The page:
Home Nevada Q&A: Could I sign up for a specific vaccine?

Q&A: Could I sign up for a specific vaccine?


Q. Where could I sign up to get the Johnson & Johnson vaccine? I’m 70 years old. — W.K.

A. Some readers have been asking how they can get a dose specifically of this latest vaccine to prevent COVID-19, which is also called the Janssen vaccine, a reference to the division that developed it. Some people may prefer to get a vaccine that requires just one dose.

Vaccine remains in demand, and the guidance from presidential adviser Dr. Anthony Fauci on down to local health officials is to accept whichever type is available.

Local jurisdictions running vaccination sites “are taking what they get from the state, just as we are taking what we can get from the federal government,” without preference for one vaccine over the other, said Caleb Cage, who directs Nevada’s COVID-19 response.

“We would ask people to sign up for an appointment and please take the vaccine that is offered to you,” Cage said. “We discourage anything that would be shopping or looking around or anything like that because we need to get the communities throughout the state vaccinated.”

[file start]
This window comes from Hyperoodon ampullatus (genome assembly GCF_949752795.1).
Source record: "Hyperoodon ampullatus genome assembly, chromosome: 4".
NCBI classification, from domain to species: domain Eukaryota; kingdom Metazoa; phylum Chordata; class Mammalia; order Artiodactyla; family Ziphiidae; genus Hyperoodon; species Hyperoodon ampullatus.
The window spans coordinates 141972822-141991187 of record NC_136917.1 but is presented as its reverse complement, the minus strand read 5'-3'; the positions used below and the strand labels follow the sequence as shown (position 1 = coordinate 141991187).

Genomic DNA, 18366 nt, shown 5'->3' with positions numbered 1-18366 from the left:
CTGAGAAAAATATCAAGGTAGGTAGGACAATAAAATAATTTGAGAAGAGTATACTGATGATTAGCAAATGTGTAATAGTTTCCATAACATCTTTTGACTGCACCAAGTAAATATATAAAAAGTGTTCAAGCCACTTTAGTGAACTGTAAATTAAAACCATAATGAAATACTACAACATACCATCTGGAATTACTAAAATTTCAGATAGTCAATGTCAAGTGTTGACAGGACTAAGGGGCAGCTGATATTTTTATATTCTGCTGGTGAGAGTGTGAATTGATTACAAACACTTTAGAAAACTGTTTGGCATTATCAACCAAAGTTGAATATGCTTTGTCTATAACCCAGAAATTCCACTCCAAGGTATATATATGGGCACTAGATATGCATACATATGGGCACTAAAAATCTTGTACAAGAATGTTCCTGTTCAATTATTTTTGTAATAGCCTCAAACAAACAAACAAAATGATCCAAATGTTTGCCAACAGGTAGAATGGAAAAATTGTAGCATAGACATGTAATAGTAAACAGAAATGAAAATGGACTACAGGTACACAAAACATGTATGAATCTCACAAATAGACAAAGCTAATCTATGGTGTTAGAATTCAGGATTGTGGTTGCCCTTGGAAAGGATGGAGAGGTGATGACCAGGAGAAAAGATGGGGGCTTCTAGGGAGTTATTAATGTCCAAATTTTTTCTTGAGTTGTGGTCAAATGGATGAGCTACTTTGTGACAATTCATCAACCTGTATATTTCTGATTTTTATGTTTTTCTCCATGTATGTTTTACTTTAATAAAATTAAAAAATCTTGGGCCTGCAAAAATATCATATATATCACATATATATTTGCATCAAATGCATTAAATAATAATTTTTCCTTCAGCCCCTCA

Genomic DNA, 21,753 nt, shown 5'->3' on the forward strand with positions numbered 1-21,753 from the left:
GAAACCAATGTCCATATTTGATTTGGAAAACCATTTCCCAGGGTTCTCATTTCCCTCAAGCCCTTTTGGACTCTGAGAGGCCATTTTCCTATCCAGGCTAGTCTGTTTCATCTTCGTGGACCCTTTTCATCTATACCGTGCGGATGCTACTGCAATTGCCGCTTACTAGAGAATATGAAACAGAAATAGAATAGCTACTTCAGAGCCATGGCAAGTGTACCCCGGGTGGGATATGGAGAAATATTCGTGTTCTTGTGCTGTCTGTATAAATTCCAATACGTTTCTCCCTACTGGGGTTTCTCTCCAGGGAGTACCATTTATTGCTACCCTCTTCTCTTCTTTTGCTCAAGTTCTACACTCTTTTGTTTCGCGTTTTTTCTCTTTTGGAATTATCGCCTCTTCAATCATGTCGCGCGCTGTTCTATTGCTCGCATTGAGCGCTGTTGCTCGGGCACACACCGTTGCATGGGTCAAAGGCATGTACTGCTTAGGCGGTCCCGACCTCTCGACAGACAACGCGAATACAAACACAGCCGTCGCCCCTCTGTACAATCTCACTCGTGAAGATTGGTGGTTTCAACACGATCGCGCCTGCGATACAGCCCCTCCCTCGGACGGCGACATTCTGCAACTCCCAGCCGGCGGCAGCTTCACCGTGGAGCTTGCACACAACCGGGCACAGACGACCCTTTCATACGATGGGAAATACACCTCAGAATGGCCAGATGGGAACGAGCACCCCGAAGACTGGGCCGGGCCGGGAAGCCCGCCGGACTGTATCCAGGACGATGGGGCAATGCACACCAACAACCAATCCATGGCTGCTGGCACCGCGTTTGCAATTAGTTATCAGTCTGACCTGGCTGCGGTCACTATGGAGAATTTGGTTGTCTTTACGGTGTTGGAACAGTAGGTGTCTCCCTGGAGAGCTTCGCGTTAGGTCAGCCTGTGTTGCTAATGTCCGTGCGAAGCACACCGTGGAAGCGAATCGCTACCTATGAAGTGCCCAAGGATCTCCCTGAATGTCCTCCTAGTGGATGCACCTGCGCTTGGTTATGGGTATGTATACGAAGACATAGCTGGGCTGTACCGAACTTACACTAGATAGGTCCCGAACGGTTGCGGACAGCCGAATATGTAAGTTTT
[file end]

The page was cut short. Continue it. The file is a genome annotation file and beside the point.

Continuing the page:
Information about the vaccine being administered is provided on-site at vaccination locations run by the Southern Nevada Health District. But the information generally isn’t available to the public in advance.

“Vaccine availability is dependent on the allotments we receive, and we are not able to provide that information in advance,” said district spokeswoman Jennifer Sizemore.

Eventually, as vaccine allocations become more reliable and the resource less scarce, people may be able to be more choosy.

“We’re definitely at a place where when we look in the future of the response, when the supply definitely outweighs the demand, there may be some choice,” said state vaccine official Candice McDaniel.

But authorities strongly advise against waiting if you have a chance to get a vaccine now.

“The longer we kind of allow infection to go on in the community, the more chance for these (coronavirus) variants to arise and to take hold,” said Dr. Mark Riddle, associate dean of clinical research at the School of Medicine at the University of Nevada, Reno, and a vaccine consultant to the World Health Organization and the Bill & Melinda Gates Foundation.

”Nationally and locally, we ought to be trying to really vaccinate as quickly as possible as many people as possible, so that these variants don’t take hold,” Riddle said.

Contact Mary Hynes at mhynes@reviewjournal.com or 702-383-0336. Follow @MaryHynes1 on Twitter.

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